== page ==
GIBSON CITY – Cameron Siron wasn’t honored after either of his two tours in Vietnam, but the GCMS Veterans Day program last week gave students and community members a chance to finally thank Siron and dozens of other veterans for their service.
“When we came home, we were called 'baby killers,'” Siron said during a reception before the program. “People weren’t enthralled by the military.”
After a “long dry spell,” the attitude toward war veterans changed, said the Marine, who volunteers with Toys for Tots and participates in the Military Affinity Group at State Farm.
Now when he is in uniform at toys drives, people approach him and thank him for his service.
“It’s not just me who’s getting honored,” Siron said. “It’s all the guys serving.”
Wednesday, it was the GCMS students who did the honoring, as students from GCMS Elementary School, GCMS Middle School and GCMS High School played a part in the program, which featured special performances by the University of Illinois Detachment 190’s Drill Team, GCMS High School band and choir and GCMS Elementary School students.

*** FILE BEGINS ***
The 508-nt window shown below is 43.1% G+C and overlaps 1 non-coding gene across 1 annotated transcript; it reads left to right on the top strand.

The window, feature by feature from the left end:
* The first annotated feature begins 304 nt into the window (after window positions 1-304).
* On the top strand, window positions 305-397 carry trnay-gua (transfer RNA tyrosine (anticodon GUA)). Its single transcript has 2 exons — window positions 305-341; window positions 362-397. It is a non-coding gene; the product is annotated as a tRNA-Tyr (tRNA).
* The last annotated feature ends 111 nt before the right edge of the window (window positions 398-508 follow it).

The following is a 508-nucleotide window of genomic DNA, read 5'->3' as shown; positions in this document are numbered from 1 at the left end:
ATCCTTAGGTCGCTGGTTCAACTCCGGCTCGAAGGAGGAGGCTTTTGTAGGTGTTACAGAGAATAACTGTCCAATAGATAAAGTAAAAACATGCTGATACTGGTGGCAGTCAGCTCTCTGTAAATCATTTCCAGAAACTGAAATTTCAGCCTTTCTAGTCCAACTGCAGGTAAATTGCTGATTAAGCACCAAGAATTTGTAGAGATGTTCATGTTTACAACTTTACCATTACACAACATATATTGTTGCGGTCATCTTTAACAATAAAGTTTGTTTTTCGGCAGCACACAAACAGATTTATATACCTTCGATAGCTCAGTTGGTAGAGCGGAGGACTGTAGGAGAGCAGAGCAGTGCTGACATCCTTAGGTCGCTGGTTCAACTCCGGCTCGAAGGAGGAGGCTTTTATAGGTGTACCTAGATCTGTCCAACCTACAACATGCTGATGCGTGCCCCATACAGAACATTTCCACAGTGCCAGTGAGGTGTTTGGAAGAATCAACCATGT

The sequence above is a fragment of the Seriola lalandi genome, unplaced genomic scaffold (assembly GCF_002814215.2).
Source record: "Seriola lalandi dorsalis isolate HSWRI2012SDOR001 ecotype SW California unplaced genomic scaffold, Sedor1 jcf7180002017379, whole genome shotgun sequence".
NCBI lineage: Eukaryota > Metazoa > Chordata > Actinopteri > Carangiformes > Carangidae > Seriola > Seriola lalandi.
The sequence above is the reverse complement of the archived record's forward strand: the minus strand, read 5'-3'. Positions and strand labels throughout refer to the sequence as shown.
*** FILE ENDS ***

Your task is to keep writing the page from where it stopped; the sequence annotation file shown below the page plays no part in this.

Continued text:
“This is great,” Siron said. “It teaches them what the day is about.”
Siron attended the program with friend, Ed Lorenz, who also works at State Farm. For the second year in a row, Lorenz was the only veteran in attendance representing the United States Coast Guard. That isn't unusual, he said.
“There are 13,000 employees at State Farm and only two of us who served in the Coast Guard,” said Lorenz, who was stationed in Detroit in the early 1970s.
While Lorenz served in the smallest branch of the armed forces, keynote speaker Matthew Kreeb served in one of the Army’s most public. He was a guard at the Tomb of the Unknown Soldier at Arlington National Cemetery.
Kreeb described the difficult process of becoming a part of the "The Old Guard,” as well as the difficulties faced by guards who work through storms, illness and insects.
Guards didn’t even break composure on Sept. 11, 2001, as planes flew right over their heads and crashed into The Pentagon.
“We never interrupted our duty,” Kreeb said. “We continue to the highest of standards, beyond what’s even reasonable.”
They do that, Kreeb said, to show the highest respect for the highest sacrifice given.
“We go to extremes, beyond extremes even, because our heroes including some of those sitting here in this room, went to extremes in their duty,” he said.
Kreeb said Arlington, with its 350,000 dead, illustrates an important point on Veterans Day.
“It is overwhelming to consider the price our country comes at,” he said. “Remember why our heroes are honored.”